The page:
Ex vivo

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Ex vivo brainstem: (A) coronal view displaying the anterior portion of the tissue sample, (B) sagittal view displaying the left-hand side of the tissue sample[1]

Ex vivo (Latin: "out of the living") literally means that which takes place outside an organism.[2] In science, ex vivo refers to experimentation or measurements done in or on tissue from an organism in an external environment with minimal alteration of natural conditions.[2]

A primary advantage of using ex vivo tissues is the ability to perform tests or measurements that would otherwise not be possible or ethical in living subjects. Tissues may be removed in many ways, including in part, as whole organs, or as larger organ systems.[citation needed]

Examples of ex vivo specimen use include:[citation needed]

Demonstration of isolation of choroid from the mouse eye[3]

The term ex vivo means that the samples to be tested have been extracted from the organism. The term in vitro (lit. "within the glass") means the samples to be tested are obtained from a repository. In the case of cancer cells, a strain that would produce favorable results, then grown to produce a control sample and the number of samples required for the number of tests. These two terms are not synonymous even though the testing in both cases is "within the glass".

In cell biology, ex vivo procedures often involve living cells or tissues taken from an organism and cultured in a laboratory apparatus, usually under sterile conditions with no alterations, for up to 24 hours to obtain sufficient cells for the experiments. Experiments generally start after 24 hours of incubation. Using living cells or tissue from the same organism are still considered to be ex vivo. One widely performed ex vivo study is the chick chorioallantoic membrane (CAM) assay. In this assay, angiogenesis is promoted on the CAM membrane of a chicken embryo outside the organism (chicken).[citation needed]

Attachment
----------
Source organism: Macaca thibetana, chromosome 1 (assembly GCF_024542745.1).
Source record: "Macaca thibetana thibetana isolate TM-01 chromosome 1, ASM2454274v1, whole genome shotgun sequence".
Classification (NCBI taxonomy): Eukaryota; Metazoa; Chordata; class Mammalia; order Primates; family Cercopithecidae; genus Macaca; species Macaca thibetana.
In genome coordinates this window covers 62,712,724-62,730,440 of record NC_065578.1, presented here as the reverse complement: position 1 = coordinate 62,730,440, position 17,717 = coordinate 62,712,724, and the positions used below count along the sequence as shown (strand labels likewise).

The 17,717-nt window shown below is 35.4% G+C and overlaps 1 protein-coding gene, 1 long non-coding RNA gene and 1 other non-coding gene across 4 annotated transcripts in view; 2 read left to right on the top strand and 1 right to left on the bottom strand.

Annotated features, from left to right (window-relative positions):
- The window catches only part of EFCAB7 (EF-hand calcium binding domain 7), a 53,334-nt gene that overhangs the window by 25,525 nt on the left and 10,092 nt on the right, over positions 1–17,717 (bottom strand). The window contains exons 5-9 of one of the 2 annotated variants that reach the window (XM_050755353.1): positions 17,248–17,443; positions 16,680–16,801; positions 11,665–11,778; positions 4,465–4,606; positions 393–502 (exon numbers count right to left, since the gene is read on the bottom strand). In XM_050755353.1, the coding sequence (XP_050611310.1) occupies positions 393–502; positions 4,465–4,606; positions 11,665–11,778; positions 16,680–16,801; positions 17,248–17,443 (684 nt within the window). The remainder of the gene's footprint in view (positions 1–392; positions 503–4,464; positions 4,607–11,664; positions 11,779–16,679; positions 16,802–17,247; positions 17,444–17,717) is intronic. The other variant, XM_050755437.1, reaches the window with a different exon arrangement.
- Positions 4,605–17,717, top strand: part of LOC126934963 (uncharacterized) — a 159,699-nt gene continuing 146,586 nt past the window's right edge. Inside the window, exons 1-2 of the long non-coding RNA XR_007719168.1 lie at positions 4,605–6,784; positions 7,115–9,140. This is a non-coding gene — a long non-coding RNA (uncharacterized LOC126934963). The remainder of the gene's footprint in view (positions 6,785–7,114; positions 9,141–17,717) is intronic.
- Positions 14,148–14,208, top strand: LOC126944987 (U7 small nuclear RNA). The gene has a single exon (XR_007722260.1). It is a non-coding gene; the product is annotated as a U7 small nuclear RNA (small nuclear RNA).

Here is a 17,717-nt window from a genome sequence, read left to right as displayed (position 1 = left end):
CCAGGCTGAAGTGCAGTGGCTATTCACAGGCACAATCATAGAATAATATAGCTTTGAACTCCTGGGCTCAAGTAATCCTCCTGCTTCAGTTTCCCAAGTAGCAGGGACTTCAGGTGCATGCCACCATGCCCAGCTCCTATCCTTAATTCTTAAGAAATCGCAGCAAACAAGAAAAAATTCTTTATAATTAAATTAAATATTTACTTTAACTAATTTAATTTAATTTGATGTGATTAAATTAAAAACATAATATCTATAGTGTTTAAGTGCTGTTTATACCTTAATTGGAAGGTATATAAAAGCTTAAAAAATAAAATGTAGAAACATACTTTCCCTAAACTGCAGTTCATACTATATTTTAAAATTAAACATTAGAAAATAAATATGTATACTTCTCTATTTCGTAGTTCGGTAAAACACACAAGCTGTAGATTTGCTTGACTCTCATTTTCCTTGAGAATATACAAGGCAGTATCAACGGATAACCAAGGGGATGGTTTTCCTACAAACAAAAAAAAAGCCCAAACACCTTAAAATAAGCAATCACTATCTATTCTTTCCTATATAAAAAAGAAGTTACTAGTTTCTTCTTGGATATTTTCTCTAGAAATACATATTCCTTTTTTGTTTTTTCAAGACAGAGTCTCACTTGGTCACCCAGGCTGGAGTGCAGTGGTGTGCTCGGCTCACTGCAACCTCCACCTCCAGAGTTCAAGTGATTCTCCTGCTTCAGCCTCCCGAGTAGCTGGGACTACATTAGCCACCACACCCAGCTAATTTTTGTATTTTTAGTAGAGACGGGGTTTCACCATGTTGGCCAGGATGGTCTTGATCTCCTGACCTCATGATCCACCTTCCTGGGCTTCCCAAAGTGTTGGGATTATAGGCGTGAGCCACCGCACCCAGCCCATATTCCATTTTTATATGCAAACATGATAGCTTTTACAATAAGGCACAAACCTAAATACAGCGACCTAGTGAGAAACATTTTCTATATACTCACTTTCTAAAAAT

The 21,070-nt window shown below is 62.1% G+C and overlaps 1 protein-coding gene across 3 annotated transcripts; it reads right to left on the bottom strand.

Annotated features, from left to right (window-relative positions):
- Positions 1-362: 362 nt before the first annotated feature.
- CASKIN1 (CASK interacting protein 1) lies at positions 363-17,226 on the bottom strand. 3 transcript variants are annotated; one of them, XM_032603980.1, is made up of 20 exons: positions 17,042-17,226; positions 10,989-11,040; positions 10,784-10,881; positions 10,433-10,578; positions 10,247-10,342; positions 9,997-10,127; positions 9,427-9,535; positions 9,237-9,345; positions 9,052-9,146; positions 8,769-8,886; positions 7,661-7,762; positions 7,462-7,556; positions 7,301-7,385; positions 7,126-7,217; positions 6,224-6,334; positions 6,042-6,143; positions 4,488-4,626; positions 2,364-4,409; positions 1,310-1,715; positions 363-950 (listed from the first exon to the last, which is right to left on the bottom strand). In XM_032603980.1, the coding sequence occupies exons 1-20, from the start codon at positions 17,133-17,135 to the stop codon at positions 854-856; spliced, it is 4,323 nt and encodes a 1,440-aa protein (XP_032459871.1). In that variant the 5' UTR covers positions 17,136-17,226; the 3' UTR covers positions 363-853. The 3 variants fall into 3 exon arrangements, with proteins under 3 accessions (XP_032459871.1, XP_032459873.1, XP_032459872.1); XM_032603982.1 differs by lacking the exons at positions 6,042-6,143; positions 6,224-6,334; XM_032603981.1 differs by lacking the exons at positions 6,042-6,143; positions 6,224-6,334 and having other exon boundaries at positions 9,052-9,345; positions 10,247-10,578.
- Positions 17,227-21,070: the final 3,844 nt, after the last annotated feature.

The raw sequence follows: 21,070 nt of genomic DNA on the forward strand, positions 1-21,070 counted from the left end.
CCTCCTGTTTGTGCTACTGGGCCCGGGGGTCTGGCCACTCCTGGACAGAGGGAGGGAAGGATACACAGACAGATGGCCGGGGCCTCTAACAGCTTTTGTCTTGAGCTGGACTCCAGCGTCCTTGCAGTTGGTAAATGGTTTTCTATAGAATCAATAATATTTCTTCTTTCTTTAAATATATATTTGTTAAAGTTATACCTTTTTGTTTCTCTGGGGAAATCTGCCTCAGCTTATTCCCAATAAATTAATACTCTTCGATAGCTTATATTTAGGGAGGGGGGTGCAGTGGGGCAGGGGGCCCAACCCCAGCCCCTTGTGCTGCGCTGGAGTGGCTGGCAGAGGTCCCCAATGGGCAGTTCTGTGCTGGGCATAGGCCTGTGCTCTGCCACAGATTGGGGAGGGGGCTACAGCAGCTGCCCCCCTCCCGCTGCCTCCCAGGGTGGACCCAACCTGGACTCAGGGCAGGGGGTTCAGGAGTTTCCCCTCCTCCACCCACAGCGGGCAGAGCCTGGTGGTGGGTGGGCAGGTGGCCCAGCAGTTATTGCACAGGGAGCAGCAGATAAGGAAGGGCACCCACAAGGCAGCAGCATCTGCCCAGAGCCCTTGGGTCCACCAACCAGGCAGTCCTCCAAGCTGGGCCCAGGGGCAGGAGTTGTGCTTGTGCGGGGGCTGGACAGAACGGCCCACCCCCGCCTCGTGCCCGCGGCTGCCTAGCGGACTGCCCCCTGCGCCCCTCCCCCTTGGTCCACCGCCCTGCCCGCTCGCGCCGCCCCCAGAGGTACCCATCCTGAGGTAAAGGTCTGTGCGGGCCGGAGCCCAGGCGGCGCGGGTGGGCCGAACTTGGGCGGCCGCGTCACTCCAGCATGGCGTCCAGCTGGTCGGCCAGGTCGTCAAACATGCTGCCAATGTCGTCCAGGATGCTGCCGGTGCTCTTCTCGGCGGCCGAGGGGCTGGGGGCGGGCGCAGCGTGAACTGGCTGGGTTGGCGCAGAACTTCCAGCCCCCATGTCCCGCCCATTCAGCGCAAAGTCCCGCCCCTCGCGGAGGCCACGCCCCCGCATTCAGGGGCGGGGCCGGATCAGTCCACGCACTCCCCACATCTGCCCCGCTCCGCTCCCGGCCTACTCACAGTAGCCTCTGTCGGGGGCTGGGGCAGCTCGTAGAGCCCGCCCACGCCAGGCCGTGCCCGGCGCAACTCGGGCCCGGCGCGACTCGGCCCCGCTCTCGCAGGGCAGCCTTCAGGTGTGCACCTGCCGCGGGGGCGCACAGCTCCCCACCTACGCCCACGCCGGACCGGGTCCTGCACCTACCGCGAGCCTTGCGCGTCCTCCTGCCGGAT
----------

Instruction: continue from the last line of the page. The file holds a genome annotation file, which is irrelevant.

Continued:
In situ lung function evaluation, and assessment of total lung capacity (TLC) and basal elastance after performing a recruitment maneuver[4]

See also[edit]


  1. ^ Ford, Anastasia A.; Colon-Perez, Luis; Triplett, William T.; Gullett, Joseph M.; Mareci, Thomas H.; Fitzgerald, David B. (2013). "Imaging White Matter in Human Brainstem". Frontiers in Human Neuroscience. 7: 400. doi:10.3389/fnhum.2013.00400. PMC 3721683. PMID 23898254.
  2. ^ a b Gowing, Genevieve; Svendsen, Soshana; Svendsen, Clive N. (2017). "Ex vivo gene therapy for the treatment of neurological disorders". Functional Neural Transplantation IV - Translation to Clinical Application, Part A. Progress in Brain Research. Vol. 230. pp. 99–132. doi:10.1016/bs.pbr.2016.11.003. ISBN 9780128117385. PMID 28552237.
  3. ^ Shao, Zhuo; Friedlander, Mollie; Hurst, Christian G.; Cui, Zhenghao; Pei, Dorothy T.; Evans, Lucy P.; Juan, Aimee M.; Tahir, Houda; Duhamel, François; Chen, Jing; Sapieha, Przemyslaw; Chemtob, Sylvain; Joyal, Jean-Sébastien; Smith, Lois E. H. (2013). "Choroid Sprouting Assay: An Ex Vivo Model of Microvascular Angiogenesis". PLOS ONE. 8 (7): e69552. Bibcode:2013PLoSO...869552S. doi:10.1371/journal.pone.0069552. PMC 3724908. PMID 23922736. S2CID 466393.
  4. ^ Bassani, Giulia Alessandra; Lonati, Caterina; Brambilla, Daniela; Rapido, Francesca; Valenza, Franco; Gatti, Stefano (2016). "Ex Vivo Lung Perfusion in the Rat: Detailed Procedure and Videos". PLOS ONE. 11 (12): e0167898. Bibcode:2016PLoSO..1167898B. doi:10.1371/journal.pone.0167898. PMC 5148015. PMID 27936178.